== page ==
• DOL indicated that whether the business sets the worker’s schedule, supervises the performance of the work, disciplines the worker, controls pricing or rates for services, or explicitly limits the worker’s ability to work for others are all factors that are relevant to the employer’s control over the worker. Further, the Proposed Rule states that control implemented by the business with respect to compliance with legal obligations, safety standards, or contractual or customer service standards may be indicative of control. While training and monitoring programs may reflect an exertion of control over the worker, the Proposed Rule’s suggestion that merely obligating a contractor to comply with applicable legal, safety or similar requirements is indicative of employee status could prove problematic for businesses using contractors to provide services in regulated industries, like transportation, or that require their subcontractors to adhere to the specifications in a general contract.
  • According to the Proposed Rule, if a worker provides services that are integral to the business (i.e., if the work performed is “critical, necessary or central” to the principal business of the recipient of those services), then the worker is more likely to be an employee, whereas workers who perform more peripheral work are more likely to be independent contractors. While this is a factor in some other legal tests concerning independent contractor status, such as the test applied by the Internal Revenue Service, it does not appear to be directly relevant to whether a worker is economically dependent on the business. Nevertheless, DOL’s commentary accompanying the Proposed Rule states that “such workers are more likely to be economically dependent on the employer because their work depends on the existence of the employer’s principal business, rather than their having an independent business that would exist with or without the employer.” In light of this factor, companies may need to reassess the types of services for which they engage contractors, particularly if they relate to operations.

The Potential Effect of the Proposed Rule

Once it becomes effective, the Proposed Rule will not only govern DOL’s own enforcement activities, but it will also likely impact the way courts interpret the FLSA. Courts are generally required to give some degree of deference to an agency’s interpretation of a statute which it administers; the Supreme Court has previously held that DOL regulations interpreting the FLSA which were issued through notice and comment rulemaking were entitled to the highest level of deference. Nevertheless, while agencies are free to change their existing policies, they must offer good reasons for doing so, and opponents may challenge DOL’s explanation for the Proposed Rule and the extent to which courts must defer to it.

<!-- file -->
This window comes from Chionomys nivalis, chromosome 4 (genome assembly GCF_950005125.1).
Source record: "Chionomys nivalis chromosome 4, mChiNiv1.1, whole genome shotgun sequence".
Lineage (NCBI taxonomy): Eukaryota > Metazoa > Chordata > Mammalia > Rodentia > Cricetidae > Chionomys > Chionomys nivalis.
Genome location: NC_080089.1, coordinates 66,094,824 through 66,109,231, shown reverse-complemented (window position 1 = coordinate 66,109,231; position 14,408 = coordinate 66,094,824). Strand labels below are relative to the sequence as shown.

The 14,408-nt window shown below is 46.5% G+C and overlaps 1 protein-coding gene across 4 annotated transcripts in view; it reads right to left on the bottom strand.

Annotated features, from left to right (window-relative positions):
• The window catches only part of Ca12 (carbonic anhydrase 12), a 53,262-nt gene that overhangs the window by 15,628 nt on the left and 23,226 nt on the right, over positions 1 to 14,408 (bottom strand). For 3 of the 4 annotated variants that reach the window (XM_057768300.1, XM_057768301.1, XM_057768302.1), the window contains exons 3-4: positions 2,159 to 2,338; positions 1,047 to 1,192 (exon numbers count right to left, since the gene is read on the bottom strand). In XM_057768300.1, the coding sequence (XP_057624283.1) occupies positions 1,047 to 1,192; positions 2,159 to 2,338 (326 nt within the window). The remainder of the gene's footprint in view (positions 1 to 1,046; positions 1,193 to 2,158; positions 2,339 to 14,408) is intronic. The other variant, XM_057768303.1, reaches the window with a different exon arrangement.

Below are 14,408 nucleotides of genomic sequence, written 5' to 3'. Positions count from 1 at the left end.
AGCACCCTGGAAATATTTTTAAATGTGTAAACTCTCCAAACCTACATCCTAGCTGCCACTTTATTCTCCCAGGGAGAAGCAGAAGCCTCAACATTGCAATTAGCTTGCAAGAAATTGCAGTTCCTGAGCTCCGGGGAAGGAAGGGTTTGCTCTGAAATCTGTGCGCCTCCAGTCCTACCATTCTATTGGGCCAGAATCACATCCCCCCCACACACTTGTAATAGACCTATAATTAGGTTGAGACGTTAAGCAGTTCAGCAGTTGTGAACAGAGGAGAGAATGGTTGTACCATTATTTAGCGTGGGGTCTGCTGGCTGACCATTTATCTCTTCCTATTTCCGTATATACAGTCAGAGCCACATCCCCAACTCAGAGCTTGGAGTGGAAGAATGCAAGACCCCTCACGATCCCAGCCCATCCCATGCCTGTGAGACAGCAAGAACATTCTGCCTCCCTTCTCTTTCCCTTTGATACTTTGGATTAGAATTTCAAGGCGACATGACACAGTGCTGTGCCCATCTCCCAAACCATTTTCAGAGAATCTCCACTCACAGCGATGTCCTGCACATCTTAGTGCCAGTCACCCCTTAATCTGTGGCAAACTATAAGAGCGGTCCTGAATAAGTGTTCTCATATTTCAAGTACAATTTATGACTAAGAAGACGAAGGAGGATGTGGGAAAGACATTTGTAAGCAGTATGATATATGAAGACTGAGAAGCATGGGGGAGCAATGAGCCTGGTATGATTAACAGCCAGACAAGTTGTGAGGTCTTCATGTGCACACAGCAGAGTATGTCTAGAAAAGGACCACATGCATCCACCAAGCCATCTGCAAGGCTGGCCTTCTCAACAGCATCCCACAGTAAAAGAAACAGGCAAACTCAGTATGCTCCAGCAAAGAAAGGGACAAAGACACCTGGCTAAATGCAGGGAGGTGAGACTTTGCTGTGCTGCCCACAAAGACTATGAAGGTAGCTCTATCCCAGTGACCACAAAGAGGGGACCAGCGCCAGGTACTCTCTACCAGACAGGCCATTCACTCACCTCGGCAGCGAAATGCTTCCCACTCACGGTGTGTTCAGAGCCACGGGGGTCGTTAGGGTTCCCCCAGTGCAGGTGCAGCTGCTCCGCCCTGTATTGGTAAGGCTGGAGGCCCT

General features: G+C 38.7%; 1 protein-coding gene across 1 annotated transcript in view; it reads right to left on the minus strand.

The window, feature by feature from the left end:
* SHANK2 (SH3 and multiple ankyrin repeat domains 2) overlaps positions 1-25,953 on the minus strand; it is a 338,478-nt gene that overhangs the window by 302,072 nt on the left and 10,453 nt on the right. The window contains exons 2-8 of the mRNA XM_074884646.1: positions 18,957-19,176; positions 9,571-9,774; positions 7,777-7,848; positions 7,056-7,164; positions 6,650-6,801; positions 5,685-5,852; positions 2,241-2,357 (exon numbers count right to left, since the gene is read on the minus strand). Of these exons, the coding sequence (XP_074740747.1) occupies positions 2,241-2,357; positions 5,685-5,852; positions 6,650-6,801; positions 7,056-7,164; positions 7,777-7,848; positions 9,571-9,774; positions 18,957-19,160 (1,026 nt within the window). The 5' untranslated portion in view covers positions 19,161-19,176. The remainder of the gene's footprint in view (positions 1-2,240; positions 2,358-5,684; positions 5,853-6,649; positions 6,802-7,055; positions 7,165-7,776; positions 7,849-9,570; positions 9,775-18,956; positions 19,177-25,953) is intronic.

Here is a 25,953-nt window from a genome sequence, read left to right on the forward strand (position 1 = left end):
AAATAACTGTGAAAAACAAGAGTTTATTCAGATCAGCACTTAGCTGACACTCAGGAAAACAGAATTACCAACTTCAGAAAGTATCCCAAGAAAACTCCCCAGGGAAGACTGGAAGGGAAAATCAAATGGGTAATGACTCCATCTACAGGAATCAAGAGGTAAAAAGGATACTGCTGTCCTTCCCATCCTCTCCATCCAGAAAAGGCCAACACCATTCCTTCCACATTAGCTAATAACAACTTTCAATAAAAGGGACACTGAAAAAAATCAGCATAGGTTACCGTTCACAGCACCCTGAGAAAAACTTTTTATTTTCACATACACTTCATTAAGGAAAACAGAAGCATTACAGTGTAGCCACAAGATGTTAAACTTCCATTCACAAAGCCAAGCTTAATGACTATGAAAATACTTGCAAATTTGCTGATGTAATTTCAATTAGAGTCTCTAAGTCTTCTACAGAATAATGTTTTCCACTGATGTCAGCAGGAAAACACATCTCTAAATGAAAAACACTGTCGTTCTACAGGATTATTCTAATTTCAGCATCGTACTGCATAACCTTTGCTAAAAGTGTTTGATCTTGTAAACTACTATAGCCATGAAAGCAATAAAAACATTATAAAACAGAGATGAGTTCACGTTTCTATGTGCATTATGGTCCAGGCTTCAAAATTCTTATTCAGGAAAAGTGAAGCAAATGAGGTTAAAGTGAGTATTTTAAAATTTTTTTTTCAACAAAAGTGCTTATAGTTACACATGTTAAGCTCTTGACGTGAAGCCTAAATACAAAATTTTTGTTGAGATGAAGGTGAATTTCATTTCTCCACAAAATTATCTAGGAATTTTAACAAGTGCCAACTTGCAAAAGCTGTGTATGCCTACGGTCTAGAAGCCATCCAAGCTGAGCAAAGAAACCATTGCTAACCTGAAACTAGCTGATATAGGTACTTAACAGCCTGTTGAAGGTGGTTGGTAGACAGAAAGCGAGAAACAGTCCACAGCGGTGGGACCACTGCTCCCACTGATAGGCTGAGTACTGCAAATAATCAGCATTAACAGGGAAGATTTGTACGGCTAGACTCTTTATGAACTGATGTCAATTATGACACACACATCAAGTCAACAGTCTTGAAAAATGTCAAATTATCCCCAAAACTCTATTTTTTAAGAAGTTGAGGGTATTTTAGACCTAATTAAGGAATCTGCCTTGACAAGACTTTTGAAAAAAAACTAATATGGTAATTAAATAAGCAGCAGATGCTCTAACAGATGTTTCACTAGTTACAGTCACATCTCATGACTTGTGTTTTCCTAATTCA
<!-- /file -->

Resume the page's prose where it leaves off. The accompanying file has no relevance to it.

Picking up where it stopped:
Given the regulatory and enforcement activity in this area, businesses are advised to reassess their use of and relationships with independent contractors, particularly businesses that implemented meaningful changes to their practices in response to, or in reliance on, the 2021 Rule. The Proposed Rule should be less immediately concerning to companies that operate in states with stricter independent contractor tests (such as California and Massachusetts, which employ the strict “ABC test”), as their contractor relationships are already subject to more stringent requirements.

We’re Here to Help

The Proposed Rule is subject to change before it is promulgated as a regulation, since it is subject to the notice and comment process. If adopted, the Proposed Rule may well face legal challenges. Nevertheless, businesses will want to consider how the Proposed Rule could affect their workforce if it is adopted as a final rule in the same or close to the same form. We will continue to monitor developments and are ready to assist employers as they navigate this changing landscape.